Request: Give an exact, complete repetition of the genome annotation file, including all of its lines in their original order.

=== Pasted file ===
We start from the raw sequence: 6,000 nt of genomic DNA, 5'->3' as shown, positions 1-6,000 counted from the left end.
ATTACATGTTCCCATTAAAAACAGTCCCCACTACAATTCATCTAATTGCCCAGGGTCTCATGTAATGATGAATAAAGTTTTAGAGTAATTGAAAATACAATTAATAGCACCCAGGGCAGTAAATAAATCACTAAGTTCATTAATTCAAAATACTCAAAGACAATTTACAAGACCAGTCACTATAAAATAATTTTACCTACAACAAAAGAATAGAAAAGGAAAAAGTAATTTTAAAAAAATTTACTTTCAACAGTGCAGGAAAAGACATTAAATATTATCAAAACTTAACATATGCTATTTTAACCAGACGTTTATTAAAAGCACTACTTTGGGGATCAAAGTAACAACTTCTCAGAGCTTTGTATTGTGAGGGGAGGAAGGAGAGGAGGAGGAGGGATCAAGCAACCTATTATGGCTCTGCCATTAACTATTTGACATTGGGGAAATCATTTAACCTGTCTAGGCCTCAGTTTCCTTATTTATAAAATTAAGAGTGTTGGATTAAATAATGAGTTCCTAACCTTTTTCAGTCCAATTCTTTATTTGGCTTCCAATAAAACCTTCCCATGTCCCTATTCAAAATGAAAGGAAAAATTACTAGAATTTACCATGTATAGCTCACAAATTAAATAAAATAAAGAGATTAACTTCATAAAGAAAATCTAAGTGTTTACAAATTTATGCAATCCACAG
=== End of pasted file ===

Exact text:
We start from the raw sequence: 6,000 nt of genomic DNA, 5'->3' as shown, positions 1-6,000 counted from the left end.
ATTACATGTTCCCATTAAAAACAGTCCCCACTACAATTCATCTAATTGCCCAGGGTCTCATGTAATGATGAATAAAGTTTTAGAGTAATTGAAAATACAATTAATAGCACCCAGGGCAGTAAATAAATCACTAAGTTCATTAATTCAAAATACTCAAAGACAATTTACAAGACCAGTCACTATAAAATAATTTTACCTACAACAAAAGAATAGAAAAGGAAAAAGTAATTTTAAAAAAATTTACTTTCAACAGTGCAGGAAAAGACATTAAATATTATCAAAACTTAACATATGCTATTTTAACCAGACGTTTATTAAAAGCACTACTTTGGGGATCAAAGTAACAACTTCTCAGAGCTTTGTATTGTGAGGGGAGGAAGGAGAGGAGGAGGAGGGATCAAGCAACCTATTATGGCTCTGCCATTAACTATTTGACATTGGGGAAATCATTTAACCTGTCTAGGCCTCAGTTTCCTTATTTATAAAATTAAGAGTGTTGGATTAAATAATGAGTTCCTAACCTTTTTCAGTCCAATTCTTTATTTGGCTTCCAATAAAACCTTCCCATGTCCCTATTCAAAATGAAAGGAAAAATTACTAGAATTTACCATGTATAGCTCACAAATTAAATAAAATAAAGAGATTAACTTCATAAAGAAAATCTAAGTGTTTACAAATTTATGCAATCCACAG